It was contended by counsel for the defendant, if I understand his argument aright, that on the plaintiff 's own showing the person responsible for his imprisonment was not the defendant. It was said that the police were not obliged to arrest the plaintiff on receiving the defendant's complaint but had a discretion to do so. It was submitted that if the police in exercise of their discretion arrested the plaintiff, the complainant was not liable. Counsel contended that this is so even if the complaint was consciously false and malicious. It was submitted that the complainant would be liable only if the police refused to arrest and were obliged to do so on the insistence of the defendant. I was referred to the definition of false imprisonment in Winfield's Law of Tort in which he quoted the old Termes de la Ley. It is not material to set this out as the legal meaning of false imprisonment is well known and I hope I understand it. I was also1 referred to the orthodox cases on the subject, viz. Brown v. Chapman and Sewell v. National Telephone Co.2 In the former of these cases, Coltman, J. decided in 1848: "If an individual prefers a complaint to a magistrate, and procures a warrant to be granted, upon which the accused is taken into custody, the complainant, in such a case, is not liable in trespass for the imprisonment.?"3 In the latter case, the Court of Appeal decided in England in 1907 that the signing of a charge sheet standing alone is not evidence of anything directly causing the imprisonment of a person charged and will not support an action for false imprisonment against the person who signs.4 Counsel for the plaintiff distinguished these two authorities, the first on the ground, as I understand him, that, the detention of the plaintiff was a judicial as opposed to a ministerial act, the second on the ground that the plaintiff was detained by the police and all that the defendant did was to sign a charge sheet ex post facto. In neither of these cases was the complaint on which the police or the magistrate acted found to be consciously false or malicious. Accordingly notwithstanding their undoubted authority, I do not find these two cases of assistance in resolving the problem with which I am confronted.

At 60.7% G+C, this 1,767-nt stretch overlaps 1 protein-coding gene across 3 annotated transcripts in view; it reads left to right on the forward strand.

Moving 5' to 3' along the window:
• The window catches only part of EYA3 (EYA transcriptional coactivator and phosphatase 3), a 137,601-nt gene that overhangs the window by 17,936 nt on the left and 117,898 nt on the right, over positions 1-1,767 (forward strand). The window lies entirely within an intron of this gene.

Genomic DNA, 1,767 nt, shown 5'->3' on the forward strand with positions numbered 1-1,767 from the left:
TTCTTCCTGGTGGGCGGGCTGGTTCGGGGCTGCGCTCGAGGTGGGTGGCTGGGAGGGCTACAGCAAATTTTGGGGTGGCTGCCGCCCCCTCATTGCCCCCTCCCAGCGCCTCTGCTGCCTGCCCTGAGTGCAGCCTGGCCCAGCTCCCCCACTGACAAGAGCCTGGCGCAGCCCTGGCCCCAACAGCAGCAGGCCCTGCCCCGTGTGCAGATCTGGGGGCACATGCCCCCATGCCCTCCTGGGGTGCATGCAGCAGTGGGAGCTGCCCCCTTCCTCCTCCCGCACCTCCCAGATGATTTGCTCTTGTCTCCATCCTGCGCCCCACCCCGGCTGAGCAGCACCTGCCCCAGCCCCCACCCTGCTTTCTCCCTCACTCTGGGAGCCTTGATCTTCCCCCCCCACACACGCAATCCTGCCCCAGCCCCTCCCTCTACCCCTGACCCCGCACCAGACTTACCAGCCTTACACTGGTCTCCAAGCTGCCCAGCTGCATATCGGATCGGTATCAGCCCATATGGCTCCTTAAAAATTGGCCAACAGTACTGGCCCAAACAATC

Mr. Adade for the plaintiff basing himself almost entirely on Clerk and Lindsell on Torts submitted that the defendant would be liable if he made a charge on which it became the duty of the police to act although [p.546] he made no express demand. Accordingly, he contended that the defendant having on the assumed facts made a consciously false complaint of theft on which the police acted in the detention of the plaintiff, he was liable for the resulting imprisonment for which, he contended, there was no lawful excuse.